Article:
FOR IMMEDIATE RELEASE: December 29, 2010
CONTACT: Paul Karr, 917-208-5155, email@example.com
Looming Deadline to Force Hundreds of Port Truck Drivers Deeper Into Debt or Out on the Streets in the New Year
Truck Drivers, Environmentalists, Labor Advocates United in Opposition to Ineffective, Misguided Port Authority Truck Ban
NEW YORK – For more than a decade Kirby Reyes’ livelihood as a port truck driver has depended on his 1991 Peterbuilt truck. But under an important but deeply flawed environmental Port Authority rule, drivers like Kirby, who studies show average $28,700 a year, face unemployment or massive debt starting January 1. The new rule banning big rigs built before 1994 from port property requires these low-income truck drivers to purchase expensive low-emissions vehicles, subsidized by taxpayers, in order to keep their jobs.
“We all want to drive clean trucks, but the Port Authority should make the shipping and trucking companies foot the bill, not individual workers like me,” said Kirby Reyes, a single-father living in the Bronx who is considered an independent driver, just as the vast majority of the nation’s 110,000 truck drivers are. “This ends my career as a port truck driver because I can’t afford a new loan for a $120,000 truck and still put food on the table for my 11-year-old daughter. What truck driver can?”
The truck ban is meant to reduce toxic diesel emissions from old trucks that move containers in and out of the largest port complex on the East coast. But leading environmentalists like Rev. Fletcher Harper from GreenFaith say that the Port Authority’s truck ban will fail to clean the air.
“The only thing aggressive about this environmental measure is that it places a severe economic burden on individuals who earn $10 an hour, rather than the giant shipping companies like Target and Wal-Mart and the trucking outfits that profit from goods movement. The Port Authority program is a disaster of a policy because it ignores the pernicious business model that wrongly forces a low-wage contract workforce to own and operate the fleet. These sophisticated technology trucks don’t maintain themselves. It’s as immoral as it is unsustainable.”
Labor advocates who have long asserted port drivers are “independent” in name only agree.
“U.S. ports have earned the notorious reputation as ‘the place where old trucks go to die,’” says Fred Potter, head of the Port Division at the International Brotherhood of Teamsters. “Not because truck drivers in this critical American industry want to drive dirty trucks, but because lax regulation, little oversight, and lousy enforcement force them to drive dirty trucks.”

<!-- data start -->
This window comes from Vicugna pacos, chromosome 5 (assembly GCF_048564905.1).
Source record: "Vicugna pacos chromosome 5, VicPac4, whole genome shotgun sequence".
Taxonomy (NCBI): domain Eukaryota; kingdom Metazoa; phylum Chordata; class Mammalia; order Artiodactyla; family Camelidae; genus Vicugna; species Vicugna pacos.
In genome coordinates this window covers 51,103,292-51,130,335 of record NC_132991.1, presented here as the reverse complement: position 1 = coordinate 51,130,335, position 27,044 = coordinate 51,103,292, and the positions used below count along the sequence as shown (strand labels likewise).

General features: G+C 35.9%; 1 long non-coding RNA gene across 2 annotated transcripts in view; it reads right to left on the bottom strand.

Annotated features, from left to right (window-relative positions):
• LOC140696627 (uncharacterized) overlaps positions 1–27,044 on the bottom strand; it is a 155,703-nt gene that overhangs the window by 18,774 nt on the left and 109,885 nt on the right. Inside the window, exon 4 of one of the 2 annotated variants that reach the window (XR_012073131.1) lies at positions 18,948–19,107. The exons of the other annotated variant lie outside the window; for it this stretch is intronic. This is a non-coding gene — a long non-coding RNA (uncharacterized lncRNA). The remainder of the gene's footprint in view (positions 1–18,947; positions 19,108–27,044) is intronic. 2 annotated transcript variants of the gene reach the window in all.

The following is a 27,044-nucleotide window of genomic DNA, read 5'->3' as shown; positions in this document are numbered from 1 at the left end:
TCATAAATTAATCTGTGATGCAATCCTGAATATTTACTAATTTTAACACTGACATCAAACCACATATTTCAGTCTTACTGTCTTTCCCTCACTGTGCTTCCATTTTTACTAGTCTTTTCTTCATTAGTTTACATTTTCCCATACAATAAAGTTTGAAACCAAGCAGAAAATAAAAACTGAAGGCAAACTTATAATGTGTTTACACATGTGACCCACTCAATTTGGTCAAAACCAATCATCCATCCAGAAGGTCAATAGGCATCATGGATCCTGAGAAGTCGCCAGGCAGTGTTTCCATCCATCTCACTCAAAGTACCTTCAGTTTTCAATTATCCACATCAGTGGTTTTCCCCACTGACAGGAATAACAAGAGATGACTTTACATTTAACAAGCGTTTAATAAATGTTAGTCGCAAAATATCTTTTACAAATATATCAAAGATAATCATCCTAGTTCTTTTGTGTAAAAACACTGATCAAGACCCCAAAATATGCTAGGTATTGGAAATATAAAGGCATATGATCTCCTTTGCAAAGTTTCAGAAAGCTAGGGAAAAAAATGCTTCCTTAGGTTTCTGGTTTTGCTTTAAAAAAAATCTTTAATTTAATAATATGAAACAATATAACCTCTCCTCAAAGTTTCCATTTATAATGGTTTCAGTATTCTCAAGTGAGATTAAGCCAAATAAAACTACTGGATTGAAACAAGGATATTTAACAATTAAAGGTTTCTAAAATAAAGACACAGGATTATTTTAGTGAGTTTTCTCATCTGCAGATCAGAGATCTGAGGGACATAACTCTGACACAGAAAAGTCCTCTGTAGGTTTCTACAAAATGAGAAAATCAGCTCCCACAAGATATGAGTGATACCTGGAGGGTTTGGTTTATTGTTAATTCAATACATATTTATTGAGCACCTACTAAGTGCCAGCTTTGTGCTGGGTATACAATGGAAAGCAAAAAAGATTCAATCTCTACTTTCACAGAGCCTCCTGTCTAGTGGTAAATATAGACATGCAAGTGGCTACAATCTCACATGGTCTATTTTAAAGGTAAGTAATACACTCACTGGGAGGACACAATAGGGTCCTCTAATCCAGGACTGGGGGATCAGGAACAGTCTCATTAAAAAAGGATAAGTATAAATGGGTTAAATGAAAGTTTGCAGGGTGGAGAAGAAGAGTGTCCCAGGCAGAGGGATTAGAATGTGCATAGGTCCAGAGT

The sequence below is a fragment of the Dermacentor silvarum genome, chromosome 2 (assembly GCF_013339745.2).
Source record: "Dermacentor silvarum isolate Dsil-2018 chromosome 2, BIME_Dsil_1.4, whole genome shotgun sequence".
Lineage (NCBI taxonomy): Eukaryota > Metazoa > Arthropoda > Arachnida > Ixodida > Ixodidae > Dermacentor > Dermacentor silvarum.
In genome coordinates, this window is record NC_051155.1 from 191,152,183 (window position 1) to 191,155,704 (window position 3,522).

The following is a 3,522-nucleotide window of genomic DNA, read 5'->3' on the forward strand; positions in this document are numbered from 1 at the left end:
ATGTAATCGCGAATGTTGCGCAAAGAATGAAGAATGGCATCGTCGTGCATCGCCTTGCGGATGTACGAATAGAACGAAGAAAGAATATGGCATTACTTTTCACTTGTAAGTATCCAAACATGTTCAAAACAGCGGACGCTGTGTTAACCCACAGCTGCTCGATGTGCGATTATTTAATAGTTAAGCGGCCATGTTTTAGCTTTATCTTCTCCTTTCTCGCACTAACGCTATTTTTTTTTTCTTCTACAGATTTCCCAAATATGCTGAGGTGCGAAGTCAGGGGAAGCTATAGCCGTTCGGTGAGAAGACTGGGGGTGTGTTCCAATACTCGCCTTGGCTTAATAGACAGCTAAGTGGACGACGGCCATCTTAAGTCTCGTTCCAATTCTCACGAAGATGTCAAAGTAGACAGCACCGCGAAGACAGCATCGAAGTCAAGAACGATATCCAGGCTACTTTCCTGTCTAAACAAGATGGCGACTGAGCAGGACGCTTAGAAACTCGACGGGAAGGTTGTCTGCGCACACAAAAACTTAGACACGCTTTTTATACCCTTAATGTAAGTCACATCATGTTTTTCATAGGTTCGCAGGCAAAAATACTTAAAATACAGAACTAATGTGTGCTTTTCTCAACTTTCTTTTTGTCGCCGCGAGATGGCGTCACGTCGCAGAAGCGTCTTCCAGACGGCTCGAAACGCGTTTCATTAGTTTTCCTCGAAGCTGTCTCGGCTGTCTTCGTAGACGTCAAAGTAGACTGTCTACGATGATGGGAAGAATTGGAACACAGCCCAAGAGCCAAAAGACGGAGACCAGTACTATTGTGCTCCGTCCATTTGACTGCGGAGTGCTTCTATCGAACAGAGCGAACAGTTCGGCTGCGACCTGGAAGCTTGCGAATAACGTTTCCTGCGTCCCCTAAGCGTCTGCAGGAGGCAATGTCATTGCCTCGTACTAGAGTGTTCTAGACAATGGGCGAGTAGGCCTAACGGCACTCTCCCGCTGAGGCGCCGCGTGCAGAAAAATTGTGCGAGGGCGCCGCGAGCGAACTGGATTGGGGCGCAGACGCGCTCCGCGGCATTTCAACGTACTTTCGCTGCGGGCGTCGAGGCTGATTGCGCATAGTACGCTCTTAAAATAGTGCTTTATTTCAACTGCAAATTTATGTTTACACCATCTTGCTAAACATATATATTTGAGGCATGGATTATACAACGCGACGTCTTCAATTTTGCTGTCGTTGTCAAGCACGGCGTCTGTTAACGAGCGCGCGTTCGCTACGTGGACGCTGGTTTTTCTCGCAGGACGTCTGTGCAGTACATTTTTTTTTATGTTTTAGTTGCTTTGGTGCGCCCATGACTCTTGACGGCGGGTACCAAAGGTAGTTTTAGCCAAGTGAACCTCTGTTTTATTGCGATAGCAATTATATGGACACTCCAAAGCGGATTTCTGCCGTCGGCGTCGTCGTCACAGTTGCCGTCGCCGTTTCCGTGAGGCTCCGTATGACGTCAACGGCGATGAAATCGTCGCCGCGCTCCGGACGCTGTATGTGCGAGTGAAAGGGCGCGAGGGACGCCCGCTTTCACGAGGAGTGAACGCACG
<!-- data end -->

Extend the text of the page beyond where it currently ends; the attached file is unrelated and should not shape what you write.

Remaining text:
GreenFaith has joined with the New Jersey Environmental Federation and the Teamsters, and an unprecedented nationwide alliance of 150 public health, civil rights, labor, community, business and faith-based organizations are actively advocating for clean truck programs that require trucking companies to directly employ their drivers as the logical means to shift financial and legal accountability for clean truck replacement and maintenance onto companies with the capital to afford it, a model advanced by the nation’s largest port. The Los Angeles Clean Truck Program put more than 8,500 clean trucks into service, reduced diesel emissions by more than 80 percent, and cleared the way for job-creating infrastructure projects that had been blocked for years, despite numerous industry efforts to gut the green-growth policy in court. A Federal judge has upheld the Port of Los Angeles program in its entirety.
The Port Authority has another reason to emulate Los Angeles’ EPA-award winning program: A recent report by National Employment Law Project and Change to Win found that the vast majority of truck drivers at the largest ports are illegally misclassified as independent contractors, which saves employers up to 30 percent in payroll costs, undercuts businesses who pay taxes, and puts workers in precarious circumstances where they don’t qualify for unemployment protection, workers’ compensation or even social security.
The Obama Administration has made it a priority to crack down on this growing illegal employer tactic across industries, but there are even greater consequences in port trucking.
“Coast to coast, the industry forces the cost of truck operation and maintenance onto the workers behind the wheel, and as a result, old, diesel-spewing rigs fill U.S. transportation corridors because that’s all these low-wage earners can afford,” said Carl Pope, Chairman of the Sierra Club in a recent report on misclassification in the port trucking industry. “Dire economic conditions led to the environmental crisis in the first place – we strongly suspect the culprit is not misbehavior by a few companies, but rampant misclassification in port trucking on the whole.”
“If the trucking company I work for gave me a W-2 like other workers then I wouldn’t be in the position I’m in now,” said Kirby Reyes, who after ten years on the job will be ineligible for unemployment benefits because he is treated as a contractor. “I can’t understand why the Port Authority is punishing drivers like me, when they should be going after the industry that is polluting the air and breaking the law.”